Exploring the potential for genetic breeding of Amblyseius swirskii Athias-Henriot adapted to tomato plants
Paper ID : 1067-IPCA4 (R1)
Mehdi Bohloolzadeh *1, Diego Serrano-Carnero1, Efren Millet1, Saioa Legarrea2, Marta Montserrat1
1Institute for Mediterranean and Subtropical Horticulture “La Mayora”, Spanish National Research Council–University of Malaga (IHSM-UMA-CSIC)
2Institute for Biodiversity and Ecosystem Dynamics, University of Amsterdam, P.O. Box 94240, 1090 GE Amsterdam, The Netherlands
Exploring intraspecific genetic variability and heritability of relevant traits for biological pest control is a prerequisite to reveal the potential for genetic breeding of biological control agents under unfavorable conditions. Tomato is considered a hostile crop for the predatory mite Amblyseius swirskii because its constitutive defenses, i.e. glandular trichomes (GT, hereafter), entrap individuals and impede their foraging. In the present study, we investigated the potential for genetic breeding of Amblyseius swirskii’s performance on tomato plants. We used twenty isofemale lines created from a wild population to evaluate the genetic variability and heritability of the trait “tolerance to tomato trichomes (TTT)”, by measuring the ability of individuals (females) to walk through tomato plants and reach a patch with food. We estimated TTT on four tomato genotypes expressing different trichome densities and types: Ailsa Craig (wild genotype with all types of trichomes), woolly (with an excess of type I GT), lapageria (with mostly type VI GT), and hairless (with distorted trichomes). The experiment was a full-nested design including 20 females tested per tomato genotype and isofemale line; thus, a total of 1600 individuals were tested, 400 per plant genotype. We recorded the distance walked by females through the stems during a 30 minutes period, the fraction of individuals that were entrapped by different types of trichomes, and the fraction of individuals successfully reaching the patch with food. Statistical analyses were done using the computer environment R, dependent variables were analyzed using generalized linear mixed model (GLMM, glmm package), and TTT heritability was estimated using GLMM implemented through the MCMCglmm package in a Bayesian framework using Markov chain Monte Carlo (MCMC) sampling. Results revealed significant differences in the three dependent variables among plant genotypes and a significant TTT variability among isofemale lines and heritability, only on the mutant lapageria. The lack of heritability on the other genotypes was caused by a too high (wild type), too low (hairless), and too artificial (woolly), selection pressure. We conclude that the plant trait hampering the establishment of A. swirskii on tomato plants is the presence of Type VI GT. Results indicate that genetic selection of strains performing better in the presence of type VI GT is possible. Artificial selection to create a strain tolerant to tomato type VI trichomes is currently being run at the IHSM La Mayora. Succeeding will improve the capability of A. swirskii to overcome entrapment by trichomes in commercial tomato genotypes.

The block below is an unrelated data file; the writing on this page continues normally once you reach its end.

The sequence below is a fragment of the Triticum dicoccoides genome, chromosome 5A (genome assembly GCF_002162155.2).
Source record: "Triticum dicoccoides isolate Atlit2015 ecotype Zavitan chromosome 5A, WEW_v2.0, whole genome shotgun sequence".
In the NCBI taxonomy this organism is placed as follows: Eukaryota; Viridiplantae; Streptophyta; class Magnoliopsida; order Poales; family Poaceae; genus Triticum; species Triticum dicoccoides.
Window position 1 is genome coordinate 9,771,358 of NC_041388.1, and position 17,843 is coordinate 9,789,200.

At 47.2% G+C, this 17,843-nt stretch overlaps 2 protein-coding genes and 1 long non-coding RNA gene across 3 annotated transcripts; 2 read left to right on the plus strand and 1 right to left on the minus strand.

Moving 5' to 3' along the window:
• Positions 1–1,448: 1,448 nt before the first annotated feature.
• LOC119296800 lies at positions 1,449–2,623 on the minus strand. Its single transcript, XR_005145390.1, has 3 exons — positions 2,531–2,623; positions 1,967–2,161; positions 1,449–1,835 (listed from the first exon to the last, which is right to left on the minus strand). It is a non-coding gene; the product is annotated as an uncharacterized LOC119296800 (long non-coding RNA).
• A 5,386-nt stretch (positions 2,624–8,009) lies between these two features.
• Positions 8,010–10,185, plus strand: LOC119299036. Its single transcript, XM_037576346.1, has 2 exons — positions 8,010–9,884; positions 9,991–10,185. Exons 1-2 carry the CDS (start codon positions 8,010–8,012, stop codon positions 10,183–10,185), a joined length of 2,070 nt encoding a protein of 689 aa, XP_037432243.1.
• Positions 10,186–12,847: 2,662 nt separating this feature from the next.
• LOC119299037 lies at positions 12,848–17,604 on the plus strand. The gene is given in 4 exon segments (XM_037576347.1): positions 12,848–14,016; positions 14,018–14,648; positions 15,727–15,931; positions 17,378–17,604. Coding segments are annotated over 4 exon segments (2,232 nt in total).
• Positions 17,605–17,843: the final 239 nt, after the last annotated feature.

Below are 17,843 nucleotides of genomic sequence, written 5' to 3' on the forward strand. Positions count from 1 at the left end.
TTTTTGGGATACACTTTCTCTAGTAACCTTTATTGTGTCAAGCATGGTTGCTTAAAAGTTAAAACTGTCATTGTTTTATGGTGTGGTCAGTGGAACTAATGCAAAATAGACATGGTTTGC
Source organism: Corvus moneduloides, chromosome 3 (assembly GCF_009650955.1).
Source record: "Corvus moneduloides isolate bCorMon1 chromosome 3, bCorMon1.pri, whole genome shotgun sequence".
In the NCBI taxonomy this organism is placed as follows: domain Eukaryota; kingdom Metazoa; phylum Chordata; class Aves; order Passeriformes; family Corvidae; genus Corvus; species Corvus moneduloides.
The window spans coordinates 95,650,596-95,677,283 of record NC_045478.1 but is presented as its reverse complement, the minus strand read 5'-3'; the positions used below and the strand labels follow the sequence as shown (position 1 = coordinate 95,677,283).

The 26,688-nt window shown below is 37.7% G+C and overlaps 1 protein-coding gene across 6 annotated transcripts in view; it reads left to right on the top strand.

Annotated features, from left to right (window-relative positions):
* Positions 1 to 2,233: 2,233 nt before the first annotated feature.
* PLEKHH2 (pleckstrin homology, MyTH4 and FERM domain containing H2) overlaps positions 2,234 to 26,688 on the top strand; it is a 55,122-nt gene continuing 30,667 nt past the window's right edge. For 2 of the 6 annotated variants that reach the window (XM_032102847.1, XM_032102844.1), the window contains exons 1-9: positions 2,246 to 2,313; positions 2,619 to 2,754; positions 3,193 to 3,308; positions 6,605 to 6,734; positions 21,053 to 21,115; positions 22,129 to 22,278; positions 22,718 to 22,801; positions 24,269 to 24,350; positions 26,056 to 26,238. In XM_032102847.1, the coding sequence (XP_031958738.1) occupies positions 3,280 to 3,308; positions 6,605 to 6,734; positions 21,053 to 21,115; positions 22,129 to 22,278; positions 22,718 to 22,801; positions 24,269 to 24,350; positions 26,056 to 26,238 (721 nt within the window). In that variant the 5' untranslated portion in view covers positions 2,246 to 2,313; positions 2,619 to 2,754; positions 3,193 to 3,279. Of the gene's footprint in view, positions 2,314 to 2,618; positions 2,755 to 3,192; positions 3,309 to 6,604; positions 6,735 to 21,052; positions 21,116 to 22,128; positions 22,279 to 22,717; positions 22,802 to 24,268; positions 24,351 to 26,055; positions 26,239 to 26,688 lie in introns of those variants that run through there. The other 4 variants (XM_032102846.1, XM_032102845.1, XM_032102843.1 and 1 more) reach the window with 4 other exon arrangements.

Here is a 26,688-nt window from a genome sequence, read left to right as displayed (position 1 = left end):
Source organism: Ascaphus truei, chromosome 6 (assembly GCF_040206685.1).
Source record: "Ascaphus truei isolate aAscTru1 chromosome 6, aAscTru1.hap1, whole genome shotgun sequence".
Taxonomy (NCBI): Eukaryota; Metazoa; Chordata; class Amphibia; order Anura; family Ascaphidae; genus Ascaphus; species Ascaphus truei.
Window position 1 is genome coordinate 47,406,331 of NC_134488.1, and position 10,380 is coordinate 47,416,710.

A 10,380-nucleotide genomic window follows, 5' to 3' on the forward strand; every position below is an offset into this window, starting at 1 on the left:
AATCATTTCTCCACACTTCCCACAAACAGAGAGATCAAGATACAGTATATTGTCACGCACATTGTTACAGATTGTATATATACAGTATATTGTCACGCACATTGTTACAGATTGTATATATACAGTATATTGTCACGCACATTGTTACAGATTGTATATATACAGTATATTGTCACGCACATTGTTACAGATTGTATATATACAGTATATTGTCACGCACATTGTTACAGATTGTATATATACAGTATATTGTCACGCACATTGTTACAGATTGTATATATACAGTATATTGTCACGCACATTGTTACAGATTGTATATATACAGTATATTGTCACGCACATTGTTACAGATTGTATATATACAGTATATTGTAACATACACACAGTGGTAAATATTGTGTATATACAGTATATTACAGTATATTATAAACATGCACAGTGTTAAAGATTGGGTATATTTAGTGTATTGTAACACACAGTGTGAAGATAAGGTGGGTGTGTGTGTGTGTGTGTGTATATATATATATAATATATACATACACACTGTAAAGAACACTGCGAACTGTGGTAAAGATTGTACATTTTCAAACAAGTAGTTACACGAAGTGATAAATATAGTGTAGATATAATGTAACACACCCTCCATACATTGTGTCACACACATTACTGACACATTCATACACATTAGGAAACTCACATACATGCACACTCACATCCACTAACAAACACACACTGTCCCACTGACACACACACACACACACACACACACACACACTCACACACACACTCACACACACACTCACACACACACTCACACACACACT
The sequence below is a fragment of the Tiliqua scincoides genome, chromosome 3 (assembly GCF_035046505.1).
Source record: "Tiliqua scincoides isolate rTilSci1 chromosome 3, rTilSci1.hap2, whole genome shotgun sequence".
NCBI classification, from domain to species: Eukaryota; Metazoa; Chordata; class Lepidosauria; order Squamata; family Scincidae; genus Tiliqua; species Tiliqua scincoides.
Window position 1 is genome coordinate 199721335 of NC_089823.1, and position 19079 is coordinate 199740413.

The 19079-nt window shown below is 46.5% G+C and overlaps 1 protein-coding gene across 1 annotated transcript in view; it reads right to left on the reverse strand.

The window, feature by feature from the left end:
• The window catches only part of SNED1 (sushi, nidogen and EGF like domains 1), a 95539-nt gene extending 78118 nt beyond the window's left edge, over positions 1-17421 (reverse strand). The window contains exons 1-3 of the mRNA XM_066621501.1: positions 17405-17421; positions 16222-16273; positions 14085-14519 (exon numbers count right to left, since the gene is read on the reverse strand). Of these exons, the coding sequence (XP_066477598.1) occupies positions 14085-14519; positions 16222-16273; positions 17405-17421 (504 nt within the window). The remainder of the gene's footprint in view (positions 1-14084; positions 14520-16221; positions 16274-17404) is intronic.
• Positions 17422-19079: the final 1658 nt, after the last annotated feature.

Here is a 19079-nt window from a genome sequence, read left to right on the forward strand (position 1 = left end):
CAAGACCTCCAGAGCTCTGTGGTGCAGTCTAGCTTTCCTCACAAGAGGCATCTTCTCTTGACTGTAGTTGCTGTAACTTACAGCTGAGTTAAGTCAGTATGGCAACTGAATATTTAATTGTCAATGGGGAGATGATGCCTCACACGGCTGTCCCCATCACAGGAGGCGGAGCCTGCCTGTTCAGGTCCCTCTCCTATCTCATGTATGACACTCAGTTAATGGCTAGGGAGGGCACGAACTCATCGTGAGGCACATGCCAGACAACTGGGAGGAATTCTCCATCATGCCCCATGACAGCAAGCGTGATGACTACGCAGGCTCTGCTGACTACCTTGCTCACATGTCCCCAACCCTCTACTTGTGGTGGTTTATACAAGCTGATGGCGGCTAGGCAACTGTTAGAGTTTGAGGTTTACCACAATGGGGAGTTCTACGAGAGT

genetic breeding, genetic variability, heritability, predatory mites, tomato genotypes, glandular trichomes
Status : Abstract Accepted (Oral Presentation)